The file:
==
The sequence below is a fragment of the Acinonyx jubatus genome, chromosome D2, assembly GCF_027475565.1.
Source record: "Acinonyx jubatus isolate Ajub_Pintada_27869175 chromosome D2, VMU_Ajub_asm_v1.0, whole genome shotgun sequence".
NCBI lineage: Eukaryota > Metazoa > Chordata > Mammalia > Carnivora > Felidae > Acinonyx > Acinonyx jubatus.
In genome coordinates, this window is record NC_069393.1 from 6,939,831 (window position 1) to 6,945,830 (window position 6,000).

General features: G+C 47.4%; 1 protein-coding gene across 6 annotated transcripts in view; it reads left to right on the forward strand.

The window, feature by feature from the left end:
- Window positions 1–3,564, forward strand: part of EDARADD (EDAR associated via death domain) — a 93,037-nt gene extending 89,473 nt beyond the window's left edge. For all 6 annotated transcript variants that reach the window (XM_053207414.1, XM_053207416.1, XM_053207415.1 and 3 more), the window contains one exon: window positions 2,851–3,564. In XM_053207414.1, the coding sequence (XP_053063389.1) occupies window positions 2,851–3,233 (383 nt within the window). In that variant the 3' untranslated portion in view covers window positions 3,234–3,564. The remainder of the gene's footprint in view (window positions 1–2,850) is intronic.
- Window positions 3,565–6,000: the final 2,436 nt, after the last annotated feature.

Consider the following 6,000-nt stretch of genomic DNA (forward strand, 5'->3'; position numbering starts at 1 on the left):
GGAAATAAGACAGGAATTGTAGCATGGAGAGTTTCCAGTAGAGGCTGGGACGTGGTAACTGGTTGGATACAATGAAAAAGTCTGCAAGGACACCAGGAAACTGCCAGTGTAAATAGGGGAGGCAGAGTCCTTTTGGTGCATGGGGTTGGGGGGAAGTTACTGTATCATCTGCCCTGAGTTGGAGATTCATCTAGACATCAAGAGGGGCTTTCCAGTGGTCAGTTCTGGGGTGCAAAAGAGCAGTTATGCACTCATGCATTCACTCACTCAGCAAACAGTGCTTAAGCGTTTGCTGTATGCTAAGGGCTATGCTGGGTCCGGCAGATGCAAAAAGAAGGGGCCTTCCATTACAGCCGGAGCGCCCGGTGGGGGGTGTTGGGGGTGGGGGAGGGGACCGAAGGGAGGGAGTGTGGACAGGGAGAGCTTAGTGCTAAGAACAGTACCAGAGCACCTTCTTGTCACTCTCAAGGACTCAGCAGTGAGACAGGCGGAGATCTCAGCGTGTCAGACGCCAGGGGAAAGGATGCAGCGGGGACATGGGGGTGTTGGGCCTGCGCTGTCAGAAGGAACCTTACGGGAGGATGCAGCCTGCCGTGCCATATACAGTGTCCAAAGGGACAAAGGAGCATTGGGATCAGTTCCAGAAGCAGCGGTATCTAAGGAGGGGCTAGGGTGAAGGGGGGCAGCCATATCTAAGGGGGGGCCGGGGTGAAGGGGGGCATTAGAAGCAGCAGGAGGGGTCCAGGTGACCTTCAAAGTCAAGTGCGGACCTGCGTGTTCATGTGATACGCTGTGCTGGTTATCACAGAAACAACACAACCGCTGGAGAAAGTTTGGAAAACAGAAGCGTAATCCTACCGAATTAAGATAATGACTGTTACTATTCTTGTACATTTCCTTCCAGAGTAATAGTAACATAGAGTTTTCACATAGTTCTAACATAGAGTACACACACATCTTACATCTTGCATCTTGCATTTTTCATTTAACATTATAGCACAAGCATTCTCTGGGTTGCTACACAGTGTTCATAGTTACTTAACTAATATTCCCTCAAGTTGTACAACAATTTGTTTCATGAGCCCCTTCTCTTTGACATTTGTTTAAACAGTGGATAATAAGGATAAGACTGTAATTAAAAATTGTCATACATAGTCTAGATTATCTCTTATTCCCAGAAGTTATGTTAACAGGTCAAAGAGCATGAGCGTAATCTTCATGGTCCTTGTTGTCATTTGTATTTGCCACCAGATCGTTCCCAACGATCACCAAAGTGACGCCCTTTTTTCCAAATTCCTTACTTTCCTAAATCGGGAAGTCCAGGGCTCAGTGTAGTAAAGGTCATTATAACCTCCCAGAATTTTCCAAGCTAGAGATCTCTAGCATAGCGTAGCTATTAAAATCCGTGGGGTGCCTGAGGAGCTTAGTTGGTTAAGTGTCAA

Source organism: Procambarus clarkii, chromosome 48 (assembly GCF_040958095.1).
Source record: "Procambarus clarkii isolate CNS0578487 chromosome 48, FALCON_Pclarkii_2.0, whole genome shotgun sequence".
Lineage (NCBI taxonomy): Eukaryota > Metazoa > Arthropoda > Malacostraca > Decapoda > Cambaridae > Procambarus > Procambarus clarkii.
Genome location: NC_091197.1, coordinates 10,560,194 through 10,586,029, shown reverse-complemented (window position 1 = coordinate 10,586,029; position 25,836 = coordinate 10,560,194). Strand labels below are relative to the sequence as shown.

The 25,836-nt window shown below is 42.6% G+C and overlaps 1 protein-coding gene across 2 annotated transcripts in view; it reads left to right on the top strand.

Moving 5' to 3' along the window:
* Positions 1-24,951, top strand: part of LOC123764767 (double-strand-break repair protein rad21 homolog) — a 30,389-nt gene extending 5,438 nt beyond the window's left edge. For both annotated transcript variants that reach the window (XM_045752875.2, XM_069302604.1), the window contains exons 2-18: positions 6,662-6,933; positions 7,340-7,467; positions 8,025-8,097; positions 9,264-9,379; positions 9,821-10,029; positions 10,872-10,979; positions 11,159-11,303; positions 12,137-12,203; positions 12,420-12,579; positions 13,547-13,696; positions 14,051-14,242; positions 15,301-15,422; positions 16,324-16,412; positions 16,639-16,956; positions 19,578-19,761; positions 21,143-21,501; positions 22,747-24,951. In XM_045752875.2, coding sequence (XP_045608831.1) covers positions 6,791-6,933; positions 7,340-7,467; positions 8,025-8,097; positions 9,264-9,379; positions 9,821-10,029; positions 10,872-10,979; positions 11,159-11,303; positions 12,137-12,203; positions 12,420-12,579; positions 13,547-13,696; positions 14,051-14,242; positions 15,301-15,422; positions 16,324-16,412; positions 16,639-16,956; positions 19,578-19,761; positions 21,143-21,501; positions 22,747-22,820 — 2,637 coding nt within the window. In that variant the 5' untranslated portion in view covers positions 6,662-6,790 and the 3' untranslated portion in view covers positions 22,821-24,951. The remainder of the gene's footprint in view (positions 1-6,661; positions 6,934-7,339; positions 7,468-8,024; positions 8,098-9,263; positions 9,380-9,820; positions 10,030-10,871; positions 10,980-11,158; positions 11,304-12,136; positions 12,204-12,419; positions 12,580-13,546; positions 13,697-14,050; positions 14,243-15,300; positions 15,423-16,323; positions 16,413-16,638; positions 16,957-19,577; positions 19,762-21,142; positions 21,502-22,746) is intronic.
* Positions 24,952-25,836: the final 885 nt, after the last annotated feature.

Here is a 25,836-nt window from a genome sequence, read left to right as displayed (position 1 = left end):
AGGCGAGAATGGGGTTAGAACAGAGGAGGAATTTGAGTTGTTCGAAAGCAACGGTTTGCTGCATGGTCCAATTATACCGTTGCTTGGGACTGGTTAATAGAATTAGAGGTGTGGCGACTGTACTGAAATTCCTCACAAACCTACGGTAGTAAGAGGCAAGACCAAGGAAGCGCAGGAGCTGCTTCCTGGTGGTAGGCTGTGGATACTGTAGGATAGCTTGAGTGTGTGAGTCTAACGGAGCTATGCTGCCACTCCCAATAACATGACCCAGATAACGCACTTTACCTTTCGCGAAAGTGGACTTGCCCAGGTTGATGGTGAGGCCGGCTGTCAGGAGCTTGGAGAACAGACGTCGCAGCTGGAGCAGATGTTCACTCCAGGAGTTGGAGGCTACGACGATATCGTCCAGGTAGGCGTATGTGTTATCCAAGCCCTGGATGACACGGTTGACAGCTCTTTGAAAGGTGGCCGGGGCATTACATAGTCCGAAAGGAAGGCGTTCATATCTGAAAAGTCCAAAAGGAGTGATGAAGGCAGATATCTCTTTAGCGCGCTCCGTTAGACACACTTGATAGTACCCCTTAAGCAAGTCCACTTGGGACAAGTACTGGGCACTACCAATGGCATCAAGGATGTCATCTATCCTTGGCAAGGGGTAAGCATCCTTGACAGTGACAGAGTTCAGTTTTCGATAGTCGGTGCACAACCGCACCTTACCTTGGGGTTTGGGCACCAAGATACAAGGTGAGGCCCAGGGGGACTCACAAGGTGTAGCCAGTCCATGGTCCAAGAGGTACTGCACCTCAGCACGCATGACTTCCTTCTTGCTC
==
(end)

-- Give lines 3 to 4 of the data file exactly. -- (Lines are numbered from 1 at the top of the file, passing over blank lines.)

NCBI lineage: Eukaryota > Metazoa > Chordata > Mammalia > Carnivora > Felidae > Acinonyx > Acinonyx jubatus.
In genome coordinates, this window is record NC_069393.1 from 6,939,831 (window position 1) to 6,945,830 (window position 6,000).